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Burberry - slowdown in luxury demand pulls targets into question

Burberry's first half revenue rose 7% ignoring the effect of exchange rates, to £1.4bn.

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Burberry's first half revenue rose 7% ignoring the effect of exchange rates, to £1.4bn. Higher expenses contributed to underlying operating profits rising at a slower rate than revenue, up 1% to £223m.

All regional growth slowed in the second quarter, with the Americas the weakest performers. Outerwear and leather goods saw total first half comparable retail sales growth of 21% and 8%.

There was a free cash outflow of £15m, compared to an £88m inflow last year, partly driven by investment in product and distribution improvements. The timing of collections and increased inventory ahead of the festive trading season also had an effect.

Current trading is being affected by a slowdown in global luxury demand. Burberry warned that if weakness continues, it would be unable to meet its full year revenue targets, and operating profit would be at the lower end of guidance in that scenario.

An interim dividend of 18.3p was announced, up 11%.

The shares fell 9% following the announcement.

View the latest Burberry share price and how to deal

Our view

Burberry is feeling the effect of cooling demand for luxury goods. Consumers are tightening their belts and that's hurting even higher-end consumers. News that full year targets might not be reached has seen further pressure heaped on a valuation that's already had a difficult run.

There's particular weakness in the US, where consumers have been running down their savings amid a higher interest rate and inflation environment. Growth is also slowing in Asia following tougher comparisons.

Burberry is in a hostile trading environment, but that doesn't mean hope is lost. In fact, we've been pleased with underlying progress.

The wider European region is seeing an increase in tourist spending which is the shift Burberry wanted to see - American and Asian tourists splashing the cash while taking in Europe's sights is a cornerstone of the business model. New products and ranges have been well received, with the important categories of Leather Goods and Outerwear doing well.

The strength in demand in the first quarter is further proof Burberry's doing a lot of the right things behind the scenes. It's worked to elevate the brand, investing in products and improving distribution. There's a new CEO, CFO and creative leadership leading the charge.

Elevating the brand will pay dividends in the form of higher prices and stickier customers. Those luxury customers also help in a different way. With inflation continuing to surge, it's worth remembering luxury customers tend not to be as swayed by economic ups and downs, including when money in the bank is losing its value at a faster rate than normal. So, while there is weakness coming through, luxury players are still in a better position than traditional retailers, especially where demand from ultra-high net worth customers are concerned.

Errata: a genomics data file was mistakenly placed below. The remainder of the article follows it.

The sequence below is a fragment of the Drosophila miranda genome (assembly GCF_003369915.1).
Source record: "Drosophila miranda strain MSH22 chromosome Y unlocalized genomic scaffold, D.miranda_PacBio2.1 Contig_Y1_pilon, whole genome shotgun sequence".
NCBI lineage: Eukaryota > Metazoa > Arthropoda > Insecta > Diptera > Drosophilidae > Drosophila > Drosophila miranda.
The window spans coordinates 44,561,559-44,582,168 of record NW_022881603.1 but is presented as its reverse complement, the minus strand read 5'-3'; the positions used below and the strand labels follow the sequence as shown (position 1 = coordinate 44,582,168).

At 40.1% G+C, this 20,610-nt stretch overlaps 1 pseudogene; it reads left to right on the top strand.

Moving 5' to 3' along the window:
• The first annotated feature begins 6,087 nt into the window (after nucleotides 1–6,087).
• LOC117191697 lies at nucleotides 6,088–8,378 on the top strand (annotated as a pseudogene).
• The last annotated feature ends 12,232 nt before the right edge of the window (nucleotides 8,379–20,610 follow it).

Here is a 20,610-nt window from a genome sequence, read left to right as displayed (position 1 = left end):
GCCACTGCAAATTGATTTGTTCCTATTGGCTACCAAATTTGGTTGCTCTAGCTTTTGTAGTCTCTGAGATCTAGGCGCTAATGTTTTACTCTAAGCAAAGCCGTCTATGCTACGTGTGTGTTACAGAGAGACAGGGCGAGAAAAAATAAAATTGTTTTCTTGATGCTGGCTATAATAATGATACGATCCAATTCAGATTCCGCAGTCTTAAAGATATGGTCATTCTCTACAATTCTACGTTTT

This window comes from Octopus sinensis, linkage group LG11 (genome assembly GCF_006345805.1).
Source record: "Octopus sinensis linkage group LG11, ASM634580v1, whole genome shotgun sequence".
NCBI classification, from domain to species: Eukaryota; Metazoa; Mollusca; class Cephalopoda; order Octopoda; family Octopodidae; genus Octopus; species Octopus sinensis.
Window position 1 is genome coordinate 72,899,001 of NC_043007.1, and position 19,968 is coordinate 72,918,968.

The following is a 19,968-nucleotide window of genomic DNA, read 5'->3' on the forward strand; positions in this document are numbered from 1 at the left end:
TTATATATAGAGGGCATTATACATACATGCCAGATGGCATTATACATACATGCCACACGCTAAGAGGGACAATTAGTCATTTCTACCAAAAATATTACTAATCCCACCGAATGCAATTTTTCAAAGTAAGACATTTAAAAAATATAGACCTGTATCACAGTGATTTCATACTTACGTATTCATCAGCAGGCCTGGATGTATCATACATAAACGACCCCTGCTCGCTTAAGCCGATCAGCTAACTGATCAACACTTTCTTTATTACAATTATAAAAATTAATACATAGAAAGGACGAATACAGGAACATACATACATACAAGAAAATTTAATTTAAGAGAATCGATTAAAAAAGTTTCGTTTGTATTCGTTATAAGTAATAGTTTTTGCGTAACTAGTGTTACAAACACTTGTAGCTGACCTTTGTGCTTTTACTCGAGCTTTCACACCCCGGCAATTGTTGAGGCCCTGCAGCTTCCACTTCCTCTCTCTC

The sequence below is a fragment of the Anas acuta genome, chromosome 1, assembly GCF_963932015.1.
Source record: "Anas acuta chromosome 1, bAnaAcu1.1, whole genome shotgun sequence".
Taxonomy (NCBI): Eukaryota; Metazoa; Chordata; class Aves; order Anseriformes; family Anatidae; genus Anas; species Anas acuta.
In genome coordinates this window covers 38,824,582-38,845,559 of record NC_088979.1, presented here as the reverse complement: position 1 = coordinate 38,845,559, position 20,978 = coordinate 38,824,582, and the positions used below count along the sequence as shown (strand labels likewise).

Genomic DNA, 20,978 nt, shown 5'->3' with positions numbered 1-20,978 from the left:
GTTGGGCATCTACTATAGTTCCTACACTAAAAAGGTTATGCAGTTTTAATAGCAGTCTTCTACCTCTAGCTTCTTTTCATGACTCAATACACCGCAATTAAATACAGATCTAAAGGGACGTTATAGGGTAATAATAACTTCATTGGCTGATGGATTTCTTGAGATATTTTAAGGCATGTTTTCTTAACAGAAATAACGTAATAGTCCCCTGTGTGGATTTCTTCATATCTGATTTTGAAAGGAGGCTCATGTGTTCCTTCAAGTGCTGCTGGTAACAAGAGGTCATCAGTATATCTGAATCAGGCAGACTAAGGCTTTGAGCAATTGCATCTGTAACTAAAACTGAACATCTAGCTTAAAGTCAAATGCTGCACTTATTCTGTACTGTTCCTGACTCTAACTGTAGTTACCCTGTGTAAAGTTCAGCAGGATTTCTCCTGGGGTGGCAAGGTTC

The group's balance sheet is in reasonable health, with net debt not overly worrying as a proportion of cash profits (EBITDA). That not only provides the fuel for store and product investment, but means the group is comfortable enough to increase shareholder returns. Dividends are back, and currently at a higher level than pre-pandemic. No dividend is ever guaranteed.

Overall, the underlying reaction to new ranges and the uptick in sales, means we think Burberry's in a good position to boost revenue, margins and ultimately profits in the longer term. That said, the short-term remains fraught with some real challenges, particularly in the likely guidance miss for the full year. Burberry has done everything it can in tough circumstances but there could be further bumps to come.

Burberry key facts

All ratios are sourced from Refinitiv. Please remember yields are variable and not a reliable indicator of future income. Keep in mind key figures shouldn't be looked at on their own - it's important to understand the big picture.

This article is original Hargreaves Lansdown content, published by Hargreaves Lansdown. It was correct as at the date of publication, and our views may have changed since then. Unless otherwise stated estimates, including prospective yields, are a consensus of analyst forecasts provided by Refinitiv. These estimates are not a reliable indicator of future performance. Yields are variable and not guaranteed. Investments rise and fall in value so investors could make a loss.

This article is not advice or a recommendation to buy, sell or hold any investment. No view is given on the present or future value or price of any investment, and investors should form their own view on any proposed investment. This article has not been prepared in accordance with legal requirements designed to promote the independence of investment research and is considered a marketing communication. Non-independent research is not subject to FCA rules prohibiting dealing ahead of research, however HL has put controls in place (including dealing restrictions, physical and information barriers) to manage potential conflicts of interest presented by such dealing. Please see our full non-independent research disclosure for more information.

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Written by
Sophie Lund-Yates
Sophie Lund-Yates
Lead Equity Analyst

Sophie is a lead on our Equity Research team, providing research and regular articles on a selection of individual companies and wider sectors. Sophie's specialities are Retail, Fast Moving Consumer Goods (FMCG), Aerospace & Defence as well as a few of the big tech names including Facebook and Apple.

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Article history
Published: 16th November 2023